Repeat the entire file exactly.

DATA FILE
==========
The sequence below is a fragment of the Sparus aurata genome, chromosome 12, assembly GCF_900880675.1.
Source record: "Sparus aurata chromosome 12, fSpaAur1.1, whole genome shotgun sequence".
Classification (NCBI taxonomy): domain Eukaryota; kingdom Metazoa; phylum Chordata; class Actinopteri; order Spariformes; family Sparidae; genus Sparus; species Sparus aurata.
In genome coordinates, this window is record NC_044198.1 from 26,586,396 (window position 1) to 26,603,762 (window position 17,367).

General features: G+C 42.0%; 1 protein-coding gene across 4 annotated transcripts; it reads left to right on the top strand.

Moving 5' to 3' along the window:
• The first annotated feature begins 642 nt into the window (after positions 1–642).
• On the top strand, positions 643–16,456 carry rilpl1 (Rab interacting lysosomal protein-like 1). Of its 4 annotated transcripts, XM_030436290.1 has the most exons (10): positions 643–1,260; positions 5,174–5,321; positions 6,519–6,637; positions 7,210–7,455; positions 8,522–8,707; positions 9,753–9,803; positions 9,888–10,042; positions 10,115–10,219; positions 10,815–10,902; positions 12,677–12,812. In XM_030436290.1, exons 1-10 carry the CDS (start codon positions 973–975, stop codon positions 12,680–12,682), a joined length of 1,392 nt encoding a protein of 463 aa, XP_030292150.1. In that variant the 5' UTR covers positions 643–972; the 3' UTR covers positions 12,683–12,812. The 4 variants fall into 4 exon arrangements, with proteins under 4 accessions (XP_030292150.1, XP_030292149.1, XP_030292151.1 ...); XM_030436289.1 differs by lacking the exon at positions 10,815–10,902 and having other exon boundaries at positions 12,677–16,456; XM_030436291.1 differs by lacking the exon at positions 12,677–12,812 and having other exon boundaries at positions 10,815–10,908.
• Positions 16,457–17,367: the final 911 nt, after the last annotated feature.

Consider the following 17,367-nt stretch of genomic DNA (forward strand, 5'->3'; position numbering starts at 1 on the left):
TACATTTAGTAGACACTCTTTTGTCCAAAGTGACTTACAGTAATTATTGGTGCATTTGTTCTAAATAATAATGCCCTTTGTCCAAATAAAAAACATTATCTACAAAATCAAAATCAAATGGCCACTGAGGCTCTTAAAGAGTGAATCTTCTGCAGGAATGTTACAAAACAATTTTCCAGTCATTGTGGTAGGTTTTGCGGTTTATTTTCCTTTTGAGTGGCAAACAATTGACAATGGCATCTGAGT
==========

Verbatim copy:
The sequence below is a fragment of the Sparus aurata genome, chromosome 12, assembly GCF_900880675.1.
Source record: "Sparus aurata chromosome 12, fSpaAur1.1, whole genome shotgun sequence".
Classification (NCBI taxonomy): domain Eukaryota; kingdom Metazoa; phylum Chordata; class Actinopteri; order Spariformes; family Sparidae; genus Sparus; species Sparus aurata.
In genome coordinates, this window is record NC_044198.1 from 26,586,396 (window position 1) to 26,603,762 (window position 17,367).

General features: G+C 42.0%; 1 protein-coding gene across 4 annotated transcripts; it reads left to right on the top strand.

Moving 5' to 3' along the window:
• The first annotated feature begins 642 nt into the window (after positions 1–642).
• On the top strand, positions 643–16,456 carry rilpl1 (Rab interacting lysosomal protein-like 1). Of its 4 annotated transcripts, XM_030436290.1 has the most exons (10): positions 643–1,260; positions 5,174–5,321; positions 6,519–6,637; positions 7,210–7,455; positions 8,522–8,707; positions 9,753–9,803; positions 9,888–10,042; positions 10,115–10,219; positions 10,815–10,902; positions 12,677–12,812. In XM_030436290.1, exons 1-10 carry the CDS (start codon positions 973–975, stop codon positions 12,680–12,682), a joined length of 1,392 nt encoding a protein of 463 aa, XP_030292150.1. In that variant the 5' UTR covers positions 643–972; the 3' UTR covers positions 12,683–12,812. The 4 variants fall into 4 exon arrangements, with proteins under 4 accessions (XP_030292150.1, XP_030292149.1, XP_030292151.1 ...); XM_030436289.1 differs by lacking the exon at positions 10,815–10,902 and having other exon boundaries at positions 12,677–16,456; XM_030436291.1 differs by lacking the exon at positions 12,677–12,812 and having other exon boundaries at positions 10,815–10,908.
• Positions 16,457–17,367: the final 911 nt, after the last annotated feature.

Consider the following 17,367-nt stretch of genomic DNA (forward strand, 5'->3'; position numbering starts at 1 on the left):
TACATTTAGTAGACACTCTTTTGTCCAAAGTGACTTACAGTAATTATTGGTGCATTTGTTCTAAATAATAATGCCCTTTGTCCAAATAAAAAACATTATCTACAAAATCAAAATCAAATGGCCACTGAGGCTCTTAAAGAGTGAATCTTCTGCAGGAATGTTACAAAACAATTTTCCAGTCATTGTGGTAGGTTTTGCGGTTTATTTTCCTTTTGAGTGGCAAACAATTGACAATGGCATCTGAGT